At the end of the day I found Knight's book to be excellent. His ideas were superb and his criticism well thought out and meaningful. The only criticism I had about the technical aspects of this book was that Knight is a little creative with punctuation. I also wondered how much relevance his methods have today. His method was a little rigid, and with teh blurring of the lines that has happened in the last fifteen or so years between science fiction and fantasy, I think it may not be a useful as it once was to parse modern author's application of scientific principles. Personally I think that analysis still has merit; but I'm kind of a throwback reader; I'm not so sure that in another fifteen years that many readers are going to care too much about how specific authors are, and how they differentiate between science and magic. Fifty years ago when much of this was written science fiction was itself a much more rigid genre. But now we are well along the way towards mainstream acceptance, and have realized that those fetishistic differentiations only work against that goal. We shall see . . . We shall see.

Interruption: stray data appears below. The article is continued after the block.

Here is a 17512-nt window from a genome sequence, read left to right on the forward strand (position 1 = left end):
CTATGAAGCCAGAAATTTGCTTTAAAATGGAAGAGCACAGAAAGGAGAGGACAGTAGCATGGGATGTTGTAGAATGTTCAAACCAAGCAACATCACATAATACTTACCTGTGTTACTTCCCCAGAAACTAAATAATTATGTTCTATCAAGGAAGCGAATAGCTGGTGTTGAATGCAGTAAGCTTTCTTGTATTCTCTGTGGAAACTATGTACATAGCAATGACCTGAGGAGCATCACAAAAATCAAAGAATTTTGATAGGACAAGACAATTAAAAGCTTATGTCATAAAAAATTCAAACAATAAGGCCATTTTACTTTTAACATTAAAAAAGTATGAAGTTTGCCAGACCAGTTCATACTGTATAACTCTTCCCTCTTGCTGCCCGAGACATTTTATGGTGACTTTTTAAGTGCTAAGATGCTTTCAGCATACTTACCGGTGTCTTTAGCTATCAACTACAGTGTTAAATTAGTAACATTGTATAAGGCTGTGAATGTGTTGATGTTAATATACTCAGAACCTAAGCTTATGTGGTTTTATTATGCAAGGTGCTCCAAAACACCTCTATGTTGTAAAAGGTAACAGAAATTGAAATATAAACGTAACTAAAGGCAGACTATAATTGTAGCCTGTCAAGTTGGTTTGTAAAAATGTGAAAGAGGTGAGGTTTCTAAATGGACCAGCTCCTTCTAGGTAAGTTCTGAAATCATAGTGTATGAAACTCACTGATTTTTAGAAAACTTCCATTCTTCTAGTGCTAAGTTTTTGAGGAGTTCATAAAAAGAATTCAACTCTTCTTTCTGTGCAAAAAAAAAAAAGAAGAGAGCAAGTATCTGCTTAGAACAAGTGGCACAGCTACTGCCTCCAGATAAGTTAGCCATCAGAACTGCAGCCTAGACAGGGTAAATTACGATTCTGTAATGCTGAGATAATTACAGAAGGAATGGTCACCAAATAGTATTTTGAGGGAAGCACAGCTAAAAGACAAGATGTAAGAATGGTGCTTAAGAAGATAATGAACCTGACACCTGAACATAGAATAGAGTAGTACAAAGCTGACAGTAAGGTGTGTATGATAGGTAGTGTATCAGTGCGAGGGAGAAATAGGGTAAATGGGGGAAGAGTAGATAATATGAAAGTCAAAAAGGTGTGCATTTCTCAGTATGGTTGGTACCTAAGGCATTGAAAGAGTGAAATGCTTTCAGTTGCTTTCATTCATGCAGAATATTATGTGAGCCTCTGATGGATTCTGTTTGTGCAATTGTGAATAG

Copyright 2009, Gregory Tidwell

Reviewed by GTT · Rating Rating of 3.5 star(s)